This has implications on the higher economic classes from the lower.
a. The greater availability of screening against abnormalities in the infants born to the elite (than in the lower economic classes) will cause a higher proportion of brighter, stronger children to the upper income class, giving them better chances for succeeding than the lower classes
b. Better birth quality among the rich will tend to concentrate wealth in a small sector of society, since children born to the rich will be better qualified for the higher paying positions. Wealth distribution is thus compromised.
The direct problem of the case is how to address the problem of the deterioration of Baby Kim’s health and development. The immediate question that must be resolved is whether or not Kim’s continued separation from parent should be terminated, and Kim returned home to her parents.
The separation of a child from its parents is always an important issue, because it is normally presumed that parents are the best source of sustenance, support, and love for the child. The state should have an extraordinary reason, based on strong and compelling evidence, that the parents could not provide the proper care for their own child before it takes such a child away and relegates her to foster care.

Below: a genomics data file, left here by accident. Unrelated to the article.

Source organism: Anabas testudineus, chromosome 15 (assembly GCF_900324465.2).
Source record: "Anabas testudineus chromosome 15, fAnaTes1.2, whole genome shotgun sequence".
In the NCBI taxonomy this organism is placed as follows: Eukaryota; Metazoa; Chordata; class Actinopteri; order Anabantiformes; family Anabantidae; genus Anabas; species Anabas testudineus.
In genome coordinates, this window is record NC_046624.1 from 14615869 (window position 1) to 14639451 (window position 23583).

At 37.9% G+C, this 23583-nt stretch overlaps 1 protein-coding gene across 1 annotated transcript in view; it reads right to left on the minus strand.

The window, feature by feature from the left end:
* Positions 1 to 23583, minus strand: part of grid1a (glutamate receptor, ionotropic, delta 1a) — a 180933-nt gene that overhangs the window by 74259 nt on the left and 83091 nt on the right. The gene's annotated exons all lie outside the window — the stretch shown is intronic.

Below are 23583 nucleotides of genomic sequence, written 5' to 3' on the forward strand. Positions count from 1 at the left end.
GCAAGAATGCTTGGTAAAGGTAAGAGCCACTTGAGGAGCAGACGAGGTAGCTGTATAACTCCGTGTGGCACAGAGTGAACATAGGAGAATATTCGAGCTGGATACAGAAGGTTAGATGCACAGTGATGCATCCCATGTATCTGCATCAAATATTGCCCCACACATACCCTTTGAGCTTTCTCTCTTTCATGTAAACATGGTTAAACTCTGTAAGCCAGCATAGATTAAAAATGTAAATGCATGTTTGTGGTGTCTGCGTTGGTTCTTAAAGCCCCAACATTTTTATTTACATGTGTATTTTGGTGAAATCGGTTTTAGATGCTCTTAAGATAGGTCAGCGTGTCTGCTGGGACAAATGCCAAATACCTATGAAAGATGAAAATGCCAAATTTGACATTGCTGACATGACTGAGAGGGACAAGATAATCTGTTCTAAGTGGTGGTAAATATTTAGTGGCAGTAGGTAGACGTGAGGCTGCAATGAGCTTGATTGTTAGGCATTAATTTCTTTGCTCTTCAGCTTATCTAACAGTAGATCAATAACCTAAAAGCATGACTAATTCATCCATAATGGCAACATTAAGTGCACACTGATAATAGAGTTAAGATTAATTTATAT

In this case, there appears to be no strong or compelling reason for Kim to be taken from her parents. The matter of methamphetamine use prior to Kim’s birth is not an overriding issue, since Kim’s mom would have been allowed to keep her had she agreed to sending her younger son to day care. Her refusal to send him to day care was the cause for her separation from her children and for Kim’s relegation to foster care.
There is no evidence that Kim’s parent neglect their children’s care in any way whatsoever. The home is well maintained, the sons are healthy, happy and bright. In no way does any evidence show that Kim’s parents, specially her mom, is an unfit